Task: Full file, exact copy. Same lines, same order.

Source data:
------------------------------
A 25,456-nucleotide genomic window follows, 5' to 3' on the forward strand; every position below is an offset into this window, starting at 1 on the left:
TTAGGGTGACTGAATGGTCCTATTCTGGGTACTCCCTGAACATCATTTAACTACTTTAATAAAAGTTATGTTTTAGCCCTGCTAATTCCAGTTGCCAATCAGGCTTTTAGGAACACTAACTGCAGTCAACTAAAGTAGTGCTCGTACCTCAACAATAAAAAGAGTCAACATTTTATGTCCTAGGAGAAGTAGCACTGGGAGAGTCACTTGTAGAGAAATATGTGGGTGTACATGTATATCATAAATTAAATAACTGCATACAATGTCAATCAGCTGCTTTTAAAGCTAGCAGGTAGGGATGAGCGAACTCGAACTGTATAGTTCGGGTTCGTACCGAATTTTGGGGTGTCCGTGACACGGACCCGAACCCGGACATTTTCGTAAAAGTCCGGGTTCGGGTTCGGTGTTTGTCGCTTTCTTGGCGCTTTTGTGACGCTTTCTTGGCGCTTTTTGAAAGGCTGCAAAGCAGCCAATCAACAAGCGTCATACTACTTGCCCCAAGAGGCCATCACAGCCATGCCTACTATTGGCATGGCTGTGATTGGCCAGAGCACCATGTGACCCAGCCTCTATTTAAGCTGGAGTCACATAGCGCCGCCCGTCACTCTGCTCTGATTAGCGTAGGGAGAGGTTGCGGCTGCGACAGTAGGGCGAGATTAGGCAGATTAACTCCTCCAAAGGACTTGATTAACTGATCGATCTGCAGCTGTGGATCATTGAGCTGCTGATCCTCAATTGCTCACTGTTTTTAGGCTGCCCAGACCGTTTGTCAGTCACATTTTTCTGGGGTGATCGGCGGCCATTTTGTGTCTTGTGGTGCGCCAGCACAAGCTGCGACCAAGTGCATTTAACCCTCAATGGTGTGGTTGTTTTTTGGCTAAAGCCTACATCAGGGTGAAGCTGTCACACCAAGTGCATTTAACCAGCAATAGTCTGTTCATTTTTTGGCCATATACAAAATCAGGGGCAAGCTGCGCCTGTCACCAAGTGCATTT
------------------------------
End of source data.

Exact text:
A 25,456-nucleotide genomic window follows, 5' to 3' on the forward strand; every position below is an offset into this window, starting at 1 on the left:
TTAGGGTGACTGAATGGTCCTATTCTGGGTACTCCCTGAACATCATTTAACTACTTTAATAAAAGTTATGTTTTAGCCCTGCTAATTCCAGTTGCCAATCAGGCTTTTAGGAACACTAACTGCAGTCAACTAAAGTAGTGCTCGTACCTCAACAATAAAAAGAGTCAACATTTTATGTCCTAGGAGAAGTAGCACTGGGAGAGTCACTTGTAGAGAAATATGTGGGTGTACATGTATATCATAAATTAAATAACTGCATACAATGTCAATCAGCTGCTTTTAAAGCTAGCAGGTAGGGATGAGCGAACTCGAACTGTATAGTTCGGGTTCGTACCGAATTTTGGGGTGTCCGTGACACGGACCCGAACCCGGACATTTTCGTAAAAGTCCGGGTTCGGGTTCGGTGTTTGTCGCTTTCTTGGCGCTTTTGTGACGCTTTCTTGGCGCTTTTTGAAAGGCTGCAAAGCAGCCAATCAACAAGCGTCATACTACTTGCCCCAAGAGGCCATCACAGCCATGCCTACTATTGGCATGGCTGTGATTGGCCAGAGCACCATGTGACCCAGCCTCTATTTAAGCTGGAGTCACATAGCGCCGCCCGTCACTCTGCTCTGATTAGCGTAGGGAGAGGTTGCGGCTGCGACAGTAGGGCGAGATTAGGCAGATTAACTCCTCCAAAGGACTTGATTAACTGATCGATCTGCAGCTGTGGATCATTGAGCTGCTGATCCTCAATTGCTCACTGTTTTTAGGCTGCCCAGACCGTTTGTCAGTCACATTTTTCTGGGGTGATCGGCGGCCATTTTGTGTCTTGTGGTGCGCCAGCACAAGCTGCGACCAAGTGCATTTAACCCTCAATGGTGTGGTTGTTTTTTGGCTAAAGCCTACATCAGGGTGAAGCTGTCACACCAAGTGCATTTAACCAGCAATAGTCTGTTCATTTTTTGGCCATATACAAAATCAGGGGCAAGCTGCGCCTGTCACCAAGTGCATTT